Abstract We propose a planet formation scenario to explain the elevated occurrence rates of transiting planets around M dwarfs compared to Sun-like stars discovered by Kepler. We use a pebble drift and accretion model to simulate the growth of planet cores inside and outside of the snow line. A smaller pebble size interior to the snow line delays the growth of super-Earths, allowing giant planet cores in the outer disk to form first. When those giant planets reach pebble isolation mass they cut off the flow of pebbles to the inner disk and prevent the formation of close-in super-Earths. We apply this model to stars with masses between 0.1 and 2 M (circle dot) and for a range of initial disk masses. We find that the masses of hot super-Earths and of cold giant planets are anticorrelated. The fraction of our simulations that form hot super-Earths is higher around lower-mass stars and matches the exoplanet occurrence rates from Kepler. The fraction of simulations forming cold giant planets is consistent with the stellar mass dependence from radial-velocity surveys. A key testable prediction of the pebble accretion hypothesis is that the occurrence rates of super-Earths should decrease again for M dwarfs near the substellar boundary like Trappist-1.
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Corporate Author Thesis
Publisher Place of Publication Editor
Language Summary Language Original Title
Series Editor Series Title Abbreviated Series Title
Series Volume Series Issue Edition
ISSN 2041-8205 ISBN Medium
Area Expedition Conference
Notes WOS:000703719200001 Approved
Call Number UAI @ alexi.delcanto @ Serial 1478
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Author van der Marel, N.; Mulders, G.D.
Title A Stellar Mass Dependence of Structured Disks: A Possible Link with Exoplanet Demographics Type
Year 2021 Publication Astronomical Journal Abbreviated Journal Astron. J.
Volume 162 Issue 1 Pages 28
Keywords GIANT PLANET OCCURRENCE; X-SHOOTER SPECTROSCOPY; MAIN-SEQUENCE STARS; CIRCLE-DOT STARS; ALMA SURVEY; PROTOPLANETARY DISKS; CIRCUMSTELLAR DISKS; TRANSITION DISKS; MILLIMETER CONTINUUM; CLASS-II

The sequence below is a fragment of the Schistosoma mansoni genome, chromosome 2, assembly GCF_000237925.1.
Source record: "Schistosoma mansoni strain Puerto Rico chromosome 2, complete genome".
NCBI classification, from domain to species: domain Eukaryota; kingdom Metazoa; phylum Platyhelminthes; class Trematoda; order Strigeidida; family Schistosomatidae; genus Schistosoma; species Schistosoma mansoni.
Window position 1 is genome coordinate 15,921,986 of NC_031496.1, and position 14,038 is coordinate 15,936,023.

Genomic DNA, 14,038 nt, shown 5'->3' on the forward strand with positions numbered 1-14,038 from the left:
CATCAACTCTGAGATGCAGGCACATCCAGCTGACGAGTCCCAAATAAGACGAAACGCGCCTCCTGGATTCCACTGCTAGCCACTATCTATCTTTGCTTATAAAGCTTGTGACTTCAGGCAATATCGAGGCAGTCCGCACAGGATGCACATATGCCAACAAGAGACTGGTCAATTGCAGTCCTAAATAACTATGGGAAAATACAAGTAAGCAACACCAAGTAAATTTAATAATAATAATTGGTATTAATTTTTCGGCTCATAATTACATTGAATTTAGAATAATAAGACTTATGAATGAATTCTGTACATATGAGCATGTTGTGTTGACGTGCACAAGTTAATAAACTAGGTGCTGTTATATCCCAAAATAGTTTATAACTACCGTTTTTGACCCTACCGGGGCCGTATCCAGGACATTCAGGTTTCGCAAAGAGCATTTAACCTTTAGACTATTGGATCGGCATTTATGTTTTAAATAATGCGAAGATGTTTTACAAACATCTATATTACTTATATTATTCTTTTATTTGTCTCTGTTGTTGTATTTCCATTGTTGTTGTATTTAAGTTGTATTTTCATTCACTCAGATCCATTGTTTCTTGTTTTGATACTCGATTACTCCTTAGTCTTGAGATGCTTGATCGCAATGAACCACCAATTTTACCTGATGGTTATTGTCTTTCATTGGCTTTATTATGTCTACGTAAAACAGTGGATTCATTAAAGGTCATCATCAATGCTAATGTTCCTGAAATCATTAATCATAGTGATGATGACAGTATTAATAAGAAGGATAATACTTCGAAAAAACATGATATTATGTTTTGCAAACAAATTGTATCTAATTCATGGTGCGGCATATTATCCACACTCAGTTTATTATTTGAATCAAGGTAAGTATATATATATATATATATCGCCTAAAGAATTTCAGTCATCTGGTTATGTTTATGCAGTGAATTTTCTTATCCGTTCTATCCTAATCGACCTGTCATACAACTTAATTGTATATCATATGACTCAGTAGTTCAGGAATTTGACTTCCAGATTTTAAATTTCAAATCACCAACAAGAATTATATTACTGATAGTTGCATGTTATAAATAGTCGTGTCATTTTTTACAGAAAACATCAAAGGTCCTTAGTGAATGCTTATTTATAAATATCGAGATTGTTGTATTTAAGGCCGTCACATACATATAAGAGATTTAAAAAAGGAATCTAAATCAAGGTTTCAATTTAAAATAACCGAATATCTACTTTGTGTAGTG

Abstract Gaps in protoplanetary disks have long been hailed as signposts of planet formation. However, a direct link between exoplanets and disks remains hard to identify. We present a large sample study of ALMA disk surveys of nearby star-forming regions to disentangle this connection. All disks are classified as either structured (transition, ring, extended) or nonstructured (compact) disks. Although low-resolution observations may not identify large-scale substructure, we assume that an extended disk must contain substructure from a dust evolution argument. A comparison across ages reveals that structured disks retain high dust masses up to at least 10 Myr, whereas the dust mass of compact, nonstructured disks decreases over time. This can be understood if the dust mass evolves primarily by radial drift, unless drift is prevented by pressure bumps. We identify a stellar mass dependence of the fraction of structured disks. We propose a scenario linking this dependence with that of giant exoplanet occurrence rates. We show that there are enough exoplanets to account for the observed disk structures if transitional disks are created by exoplanets more massive than Jupiter and ring disks by exoplanets more massive than Neptune, under the assumption that most of those planets eventually migrate inwards. On the other hand, the known anticorrelation between transiting super-Earths and stellar mass implies those planets must form in the disks without observed structure, consistent with formation through pebble accretion in drift-dominated disks. These findings support an evolutionary scenario where the early formation of giant planets determines the disk's dust evolution and its observational appearance.